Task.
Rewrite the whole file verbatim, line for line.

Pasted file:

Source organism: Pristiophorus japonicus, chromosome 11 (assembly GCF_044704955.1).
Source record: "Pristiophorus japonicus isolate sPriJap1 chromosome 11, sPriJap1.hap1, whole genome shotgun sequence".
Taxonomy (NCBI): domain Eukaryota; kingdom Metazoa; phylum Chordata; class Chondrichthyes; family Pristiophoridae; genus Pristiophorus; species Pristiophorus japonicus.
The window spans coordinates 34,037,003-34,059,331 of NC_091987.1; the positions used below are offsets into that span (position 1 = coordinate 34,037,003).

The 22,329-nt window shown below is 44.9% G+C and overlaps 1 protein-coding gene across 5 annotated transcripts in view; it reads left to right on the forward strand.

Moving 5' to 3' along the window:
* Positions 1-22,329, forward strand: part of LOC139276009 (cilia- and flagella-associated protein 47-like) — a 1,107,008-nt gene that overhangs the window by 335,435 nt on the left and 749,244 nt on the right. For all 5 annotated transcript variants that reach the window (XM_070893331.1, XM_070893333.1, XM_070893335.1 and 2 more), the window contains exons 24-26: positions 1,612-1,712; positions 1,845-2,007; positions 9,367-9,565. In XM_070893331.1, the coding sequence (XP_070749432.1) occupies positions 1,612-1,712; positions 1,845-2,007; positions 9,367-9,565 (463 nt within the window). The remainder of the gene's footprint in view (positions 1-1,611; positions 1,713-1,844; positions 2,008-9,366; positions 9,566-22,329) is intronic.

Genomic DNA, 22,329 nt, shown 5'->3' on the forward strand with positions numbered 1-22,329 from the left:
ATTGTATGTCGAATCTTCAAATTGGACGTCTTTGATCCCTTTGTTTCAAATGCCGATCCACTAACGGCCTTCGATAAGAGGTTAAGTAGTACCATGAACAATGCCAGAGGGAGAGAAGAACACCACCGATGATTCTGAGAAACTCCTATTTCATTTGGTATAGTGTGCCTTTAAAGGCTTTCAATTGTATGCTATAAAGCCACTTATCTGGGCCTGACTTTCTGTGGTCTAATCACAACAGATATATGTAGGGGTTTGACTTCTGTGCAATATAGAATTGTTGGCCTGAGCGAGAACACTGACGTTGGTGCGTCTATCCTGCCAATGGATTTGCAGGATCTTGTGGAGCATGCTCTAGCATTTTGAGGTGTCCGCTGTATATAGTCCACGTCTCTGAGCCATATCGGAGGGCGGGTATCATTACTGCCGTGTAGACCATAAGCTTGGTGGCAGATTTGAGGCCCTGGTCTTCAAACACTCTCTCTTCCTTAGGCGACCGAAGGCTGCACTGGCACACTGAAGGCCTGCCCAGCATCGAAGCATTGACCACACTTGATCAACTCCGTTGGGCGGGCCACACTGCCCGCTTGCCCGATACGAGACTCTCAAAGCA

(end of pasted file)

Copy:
Source organism: Pristiophorus japonicus, chromosome 11 (assembly GCF_044704955.1).
Source record: "Pristiophorus japonicus isolate sPriJap1 chromosome 11, sPriJap1.hap1, whole genome shotgun sequence".
Taxonomy (NCBI): domain Eukaryota; kingdom Metazoa; phylum Chordata; class Chondrichthyes; family Pristiophoridae; genus Pristiophorus; species Pristiophorus japonicus.
The window spans coordinates 34,037,003-34,059,331 of NC_091987.1; the positions used below are offsets into that span (position 1 = coordinate 34,037,003).

The 22,329-nt window shown below is 44.9% G+C and overlaps 1 protein-coding gene across 5 annotated transcripts in view; it reads left to right on the forward strand.

Moving 5' to 3' along the window:
* Positions 1-22,329, forward strand: part of LOC139276009 (cilia- and flagella-associated protein 47-like) — a 1,107,008-nt gene that overhangs the window by 335,435 nt on the left and 749,244 nt on the right. For all 5 annotated transcript variants that reach the window (XM_070893331.1, XM_070893333.1, XM_070893335.1 and 2 more), the window contains exons 24-26: positions 1,612-1,712; positions 1,845-2,007; positions 9,367-9,565. In XM_070893331.1, the coding sequence (XP_070749432.1) occupies positions 1,612-1,712; positions 1,845-2,007; positions 9,367-9,565 (463 nt within the window). The remainder of the gene's footprint in view (positions 1-1,611; positions 1,713-1,844; positions 2,008-9,366; positions 9,566-22,329) is intronic.

Genomic DNA, 22,329 nt, shown 5'->3' on the forward strand with positions numbered 1-22,329 from the left:
ATTGTATGTCGAATCTTCAAATTGGACGTCTTTGATCCCTTTGTTTCAAATGCCGATCCACTAACGGCCTTCGATAAGAGGTTAAGTAGTACCATGAACAATGCCAGAGGGAGAGAAGAACACCACCGATGATTCTGAGAAACTCCTATTTCATTTGGTATAGTGTGCCTTTAAAGGCTTTCAATTGTATGCTATAAAGCCACTTATCTGGGCCTGACTTTCTGTGGTCTAATCACAACAGATATATGTAGGGGTTTGACTTCTGTGCAATATAGAATTGTTGGCCTGAGCGAGAACACTGACGTTGGTGCGTCTATCCTGCCAATGGATTTGCAGGATCTTGTGGAGCATGCTCTAGCATTTTGAGGTGTCCGCTGTATATAGTCCACGTCTCTGAGCCATATCGGAGGGCGGGTATCATTACTGCCGTGTAGACCATAAGCTTGGTGGCAGATTTGAGGCCCTGGTCTTCAAACACTCTCTCTTCCTTAGGCGACCGAAGGCTGCACTGGCACACTGAAGGCCTGCCCAGCATCGAAGCATTGACCACACTTGATCAACTCCGTTGGGCGGGCCACACTGCCCGCTTGCCCGATACGAGACTCTCAAAGCA